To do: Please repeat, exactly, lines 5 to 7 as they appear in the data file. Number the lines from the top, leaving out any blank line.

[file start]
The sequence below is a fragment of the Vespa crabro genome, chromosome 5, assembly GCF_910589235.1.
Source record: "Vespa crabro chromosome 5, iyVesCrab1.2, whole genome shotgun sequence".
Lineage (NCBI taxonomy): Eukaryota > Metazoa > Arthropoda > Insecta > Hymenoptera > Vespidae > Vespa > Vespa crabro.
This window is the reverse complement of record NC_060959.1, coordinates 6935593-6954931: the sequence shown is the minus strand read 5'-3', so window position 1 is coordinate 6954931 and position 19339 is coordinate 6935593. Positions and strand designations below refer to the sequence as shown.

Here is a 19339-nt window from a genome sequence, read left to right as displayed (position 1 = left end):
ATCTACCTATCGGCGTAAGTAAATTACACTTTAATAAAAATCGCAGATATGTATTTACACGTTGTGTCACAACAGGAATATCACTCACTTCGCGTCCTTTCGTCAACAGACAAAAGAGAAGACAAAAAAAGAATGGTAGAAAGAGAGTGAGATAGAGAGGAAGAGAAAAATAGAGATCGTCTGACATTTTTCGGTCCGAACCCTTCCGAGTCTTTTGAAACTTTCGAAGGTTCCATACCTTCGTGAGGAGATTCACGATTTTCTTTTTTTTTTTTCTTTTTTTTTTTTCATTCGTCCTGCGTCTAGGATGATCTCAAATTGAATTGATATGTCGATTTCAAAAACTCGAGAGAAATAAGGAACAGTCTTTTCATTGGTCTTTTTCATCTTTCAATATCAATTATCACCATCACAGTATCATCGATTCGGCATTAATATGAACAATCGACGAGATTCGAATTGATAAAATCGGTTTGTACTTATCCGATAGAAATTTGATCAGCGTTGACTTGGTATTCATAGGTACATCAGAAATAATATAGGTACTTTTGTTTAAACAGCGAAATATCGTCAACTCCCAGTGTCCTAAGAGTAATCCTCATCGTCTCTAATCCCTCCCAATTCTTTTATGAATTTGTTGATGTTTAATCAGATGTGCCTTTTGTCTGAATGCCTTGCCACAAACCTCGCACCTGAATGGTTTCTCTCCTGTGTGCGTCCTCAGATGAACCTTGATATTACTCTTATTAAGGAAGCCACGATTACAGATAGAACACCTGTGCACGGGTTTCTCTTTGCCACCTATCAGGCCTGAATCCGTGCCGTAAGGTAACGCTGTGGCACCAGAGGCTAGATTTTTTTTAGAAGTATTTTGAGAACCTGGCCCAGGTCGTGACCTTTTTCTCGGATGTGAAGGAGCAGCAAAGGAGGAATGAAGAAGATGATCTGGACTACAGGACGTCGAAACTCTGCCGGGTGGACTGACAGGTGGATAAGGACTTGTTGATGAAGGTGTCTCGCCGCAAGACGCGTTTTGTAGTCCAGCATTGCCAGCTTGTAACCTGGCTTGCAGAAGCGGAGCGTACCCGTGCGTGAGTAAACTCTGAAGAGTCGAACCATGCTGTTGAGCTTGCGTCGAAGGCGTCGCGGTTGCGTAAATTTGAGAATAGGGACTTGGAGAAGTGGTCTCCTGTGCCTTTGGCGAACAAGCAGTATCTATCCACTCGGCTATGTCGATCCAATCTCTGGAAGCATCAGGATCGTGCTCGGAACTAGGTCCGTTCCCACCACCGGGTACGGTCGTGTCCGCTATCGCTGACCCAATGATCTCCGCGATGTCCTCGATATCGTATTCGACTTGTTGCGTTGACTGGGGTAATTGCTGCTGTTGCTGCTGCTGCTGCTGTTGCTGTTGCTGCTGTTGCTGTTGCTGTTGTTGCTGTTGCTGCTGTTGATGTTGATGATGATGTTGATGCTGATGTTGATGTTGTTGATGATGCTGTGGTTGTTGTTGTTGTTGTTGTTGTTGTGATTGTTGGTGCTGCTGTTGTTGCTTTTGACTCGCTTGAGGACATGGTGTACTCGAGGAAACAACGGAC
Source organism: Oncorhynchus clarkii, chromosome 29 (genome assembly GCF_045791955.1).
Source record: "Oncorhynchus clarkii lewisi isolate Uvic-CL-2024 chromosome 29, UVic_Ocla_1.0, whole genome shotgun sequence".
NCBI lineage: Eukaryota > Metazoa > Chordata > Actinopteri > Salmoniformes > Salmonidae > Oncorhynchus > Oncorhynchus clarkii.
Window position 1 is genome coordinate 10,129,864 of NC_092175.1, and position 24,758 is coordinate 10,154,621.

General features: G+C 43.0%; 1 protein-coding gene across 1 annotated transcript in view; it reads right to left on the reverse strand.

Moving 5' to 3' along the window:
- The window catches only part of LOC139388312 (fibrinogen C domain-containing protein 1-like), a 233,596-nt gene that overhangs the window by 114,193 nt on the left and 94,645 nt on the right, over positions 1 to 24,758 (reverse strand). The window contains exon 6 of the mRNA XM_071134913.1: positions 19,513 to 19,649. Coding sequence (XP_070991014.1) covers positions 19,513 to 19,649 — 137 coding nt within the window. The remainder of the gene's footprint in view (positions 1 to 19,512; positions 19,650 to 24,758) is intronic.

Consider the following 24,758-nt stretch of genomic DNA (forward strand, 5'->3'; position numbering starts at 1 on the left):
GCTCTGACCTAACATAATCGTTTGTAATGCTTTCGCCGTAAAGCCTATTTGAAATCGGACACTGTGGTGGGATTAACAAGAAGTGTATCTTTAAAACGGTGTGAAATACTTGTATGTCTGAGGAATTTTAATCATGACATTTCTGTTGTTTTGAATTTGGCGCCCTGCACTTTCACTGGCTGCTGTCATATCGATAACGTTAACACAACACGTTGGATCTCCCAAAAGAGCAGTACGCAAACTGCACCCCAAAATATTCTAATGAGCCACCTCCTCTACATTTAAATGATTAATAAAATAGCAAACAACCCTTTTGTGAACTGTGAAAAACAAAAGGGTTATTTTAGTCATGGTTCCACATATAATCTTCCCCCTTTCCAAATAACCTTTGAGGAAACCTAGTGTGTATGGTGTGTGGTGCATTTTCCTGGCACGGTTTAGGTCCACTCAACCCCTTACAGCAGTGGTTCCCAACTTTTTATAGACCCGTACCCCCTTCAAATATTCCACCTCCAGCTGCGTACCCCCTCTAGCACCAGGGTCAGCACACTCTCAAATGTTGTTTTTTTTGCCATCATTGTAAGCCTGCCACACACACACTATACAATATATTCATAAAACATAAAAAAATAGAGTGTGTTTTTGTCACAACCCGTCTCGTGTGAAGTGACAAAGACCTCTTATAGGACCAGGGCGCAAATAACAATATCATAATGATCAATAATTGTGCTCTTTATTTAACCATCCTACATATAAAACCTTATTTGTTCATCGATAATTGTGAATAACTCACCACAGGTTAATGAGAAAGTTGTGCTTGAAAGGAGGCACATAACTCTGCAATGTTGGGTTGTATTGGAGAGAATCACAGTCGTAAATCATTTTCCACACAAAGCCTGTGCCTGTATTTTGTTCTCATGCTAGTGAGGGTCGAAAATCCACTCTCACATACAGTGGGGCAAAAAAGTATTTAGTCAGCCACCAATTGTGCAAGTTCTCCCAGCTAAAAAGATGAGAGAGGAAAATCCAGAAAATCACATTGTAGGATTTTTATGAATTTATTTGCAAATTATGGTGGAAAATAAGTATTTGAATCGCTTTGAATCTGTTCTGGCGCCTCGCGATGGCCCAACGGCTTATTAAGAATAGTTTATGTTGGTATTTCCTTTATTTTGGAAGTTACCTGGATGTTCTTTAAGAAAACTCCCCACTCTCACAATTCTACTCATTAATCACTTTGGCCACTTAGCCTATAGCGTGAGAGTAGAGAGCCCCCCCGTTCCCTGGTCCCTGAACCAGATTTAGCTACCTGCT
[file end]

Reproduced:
Here is a 19339-nt window from a genome sequence, read left to right as displayed (position 1 = left end):
ATCTACCTATCGGCGTAAGTAAATTACACTTTAATAAAAATCGCAGATATGTATTTACACGTTGTGTCACAACAGGAATATCACTCACTTCGCGTCCTTTCGTCAACAGACAAAAGAGAAGACAAAAAAAGAATGGTAGAAAGAGAGTGAGATAGAGAGGAAGAGAAAAATAGAGATCGTCTGACATTTTTCGGTCCGAACCCTTCCGAGTCTTTTGAAACTTTCGAAGGTTCCATACCTTCGTGAGGAGATTCACGATTTTCTTTTTTTTTTTTCTTTTTTTTTTTTCATTCGTCCTGCGTCTAGGATGATCTCAAATTGAATTGATATGTCGATTTCAAAAACTCGAGAGAAATAAGGAACAGTCTTTTCATTGGTCTTTTTCATCTTTCAATATCAATTATCACCATCACAGTATCATCGATTCGGCATTAATATGAACAATCGACGAGATTCGAATTGATAAAATCGGTTTGTACTTATCCGATAGAAATTTGATCAGCGTTGACTTGGTATTCATAGGTACATCAGAAATAATATAGGTACTTTTGTTTAAACAGCGAAATATCGTCAACTCCCAGTGTCCTAAGAGTAATCCTCATCGTCTCTAATCCCTCCCAATTCTTTTATGAATTTGTTGATGTTTAATCAGATGTGCCTTTTGTCTGAATGCCTTGCCACAAACCTCGCACCTGAATGGTTTCTCTCCTGTGTGCGTCCTCAGATGAACCTTGATATTACTCTTATTAAGGAAGCCACGATTACAGATAGAACACCTGTGCACGGGTTTCTCTTTGCCACCTATCAGGCCTGAATCCGTGCCGTAAGGTAACGCTGTGGCACCAGAGGCTAGATTTTTTTTAGAAGTATTTTGAGAACCTGGCCCAGGTCGTGACCTTTTTCTCGGATGTGAAGGAGCAGCAAAGGAGGAATGAAGAAGATGATCTGGACTACAGGACGTCGAAACTCTGCCGGGTGGACTGACAGGTGGATAAGGACTTGTTGATGAAGGTGTCTCGCCGCAAGACGCGTTTTGTAGTCCAGCATTGCCAGCTTGTAACCTGGCTTGCAGAAGCGGAGCGTACCCGTGCGTGAGTAAACTCTGAAGAGTCGAACCATGCTGTTGAGCTTGCGTCGAAGGCGTCGCGGTTGCGTAAATTTGAGAATAGGGACTTGGAGAAGTGGTCTCCTGTGCCTTTGGCGAACAAGCAGTATCTATCCACTCGGCTATGTCGATCCAATCTCTGGAAGCATCAGGATCGTGCTCGGAACTAGGTCCGTTCCCACCACCGGGTACGGTCGTGTCCGCTATCGCTGACCCAATGATCTCCGCGATGTCCTCGATATCGTATTCGACTTGTTGCGTTGACTGGGGTAATTGCTGCTGTTGCTGCTGCTGCTGCTGTTGCTGTTGCTGCTGTTGCTGTTGCTGTTGTTGCTGTTGCTGCTGTTGATGTTGATGATGATGTTGATGCTGATGTTGATGTTGTTGATGATGCTGTGGTTGTTGTTGTTGTTGTTGTTGTTGTGATTGTTGGTGCTGCTGTTGTTGCTTTTGACTCGCTTGAGGACATGGTGTACTCGAGGAAACAACGGAC
Source organism: Oncorhynchus clarkii, chromosome 29 (genome assembly GCF_045791955.1).